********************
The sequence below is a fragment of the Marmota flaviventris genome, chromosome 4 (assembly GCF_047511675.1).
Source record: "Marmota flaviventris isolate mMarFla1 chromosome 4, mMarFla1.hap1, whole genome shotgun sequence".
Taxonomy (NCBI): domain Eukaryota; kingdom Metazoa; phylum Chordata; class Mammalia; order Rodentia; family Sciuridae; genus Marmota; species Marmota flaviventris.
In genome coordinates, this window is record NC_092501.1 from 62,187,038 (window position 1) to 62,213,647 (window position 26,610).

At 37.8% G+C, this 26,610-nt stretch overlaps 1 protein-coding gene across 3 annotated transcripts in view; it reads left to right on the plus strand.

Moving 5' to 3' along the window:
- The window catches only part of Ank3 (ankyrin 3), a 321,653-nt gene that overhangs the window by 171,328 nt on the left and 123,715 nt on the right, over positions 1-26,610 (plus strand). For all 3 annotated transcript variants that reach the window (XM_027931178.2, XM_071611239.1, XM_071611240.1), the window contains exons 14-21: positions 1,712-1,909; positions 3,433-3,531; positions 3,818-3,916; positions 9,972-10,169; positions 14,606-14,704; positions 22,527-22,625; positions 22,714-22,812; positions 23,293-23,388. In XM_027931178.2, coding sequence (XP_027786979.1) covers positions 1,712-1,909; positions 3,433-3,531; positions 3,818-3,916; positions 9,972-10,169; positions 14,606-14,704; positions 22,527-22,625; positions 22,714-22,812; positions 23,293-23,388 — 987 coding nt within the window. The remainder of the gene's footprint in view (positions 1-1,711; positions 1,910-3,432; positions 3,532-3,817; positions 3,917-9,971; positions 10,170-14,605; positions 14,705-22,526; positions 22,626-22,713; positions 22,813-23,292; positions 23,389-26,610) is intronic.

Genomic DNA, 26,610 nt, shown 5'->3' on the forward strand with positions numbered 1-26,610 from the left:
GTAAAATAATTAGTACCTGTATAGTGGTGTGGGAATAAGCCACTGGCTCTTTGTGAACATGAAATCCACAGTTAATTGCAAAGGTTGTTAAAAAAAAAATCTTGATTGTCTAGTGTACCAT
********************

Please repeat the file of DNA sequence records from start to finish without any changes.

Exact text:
The sequence below is a fragment of the Marmota flaviventris genome, chromosome 4 (assembly GCF_047511675.1).
Source record: "Marmota flaviventris isolate mMarFla1 chromosome 4, mMarFla1.hap1, whole genome shotgun sequence".
Taxonomy (NCBI): domain Eukaryota; kingdom Metazoa; phylum Chordata; class Mammalia; order Rodentia; family Sciuridae; genus Marmota; species Marmota flaviventris.
In genome coordinates, this window is record NC_092501.1 from 62,187,038 (window position 1) to 62,213,647 (window position 26,610).

At 37.8% G+C, this 26,610-nt stretch overlaps 1 protein-coding gene across 3 annotated transcripts in view; it reads left to right on the plus strand.

Moving 5' to 3' along the window:
- The window catches only part of Ank3 (ankyrin 3), a 321,653-nt gene that overhangs the window by 171,328 nt on the left and 123,715 nt on the right, over positions 1-26,610 (plus strand). For all 3 annotated transcript variants that reach the window (XM_027931178.2, XM_071611239.1, XM_071611240.1), the window contains exons 14-21: positions 1,712-1,909; positions 3,433-3,531; positions 3,818-3,916; positions 9,972-10,169; positions 14,606-14,704; positions 22,527-22,625; positions 22,714-22,812; positions 23,293-23,388. In XM_027931178.2, coding sequence (XP_027786979.1) covers positions 1,712-1,909; positions 3,433-3,531; positions 3,818-3,916; positions 9,972-10,169; positions 14,606-14,704; positions 22,527-22,625; positions 22,714-22,812; positions 23,293-23,388 — 987 coding nt within the window. The remainder of the gene's footprint in view (positions 1-1,711; positions 1,910-3,432; positions 3,532-3,817; positions 3,917-9,971; positions 10,170-14,605; positions 14,705-22,526; positions 22,626-22,713; positions 22,813-23,292; positions 23,389-26,610) is intronic.

Genomic DNA, 26,610 nt, shown 5'->3' on the forward strand with positions numbered 1-26,610 from the left:
GTAAAATAATTAGTACCTGTATAGTGGTGTGGGAATAAGCCACTGGCTCTTTGTGAACATGAAATCCACAGTTAATTGCAAAGGTTGTTAAAAAAAAAATCTTGATTGTCTAGTGTACCAT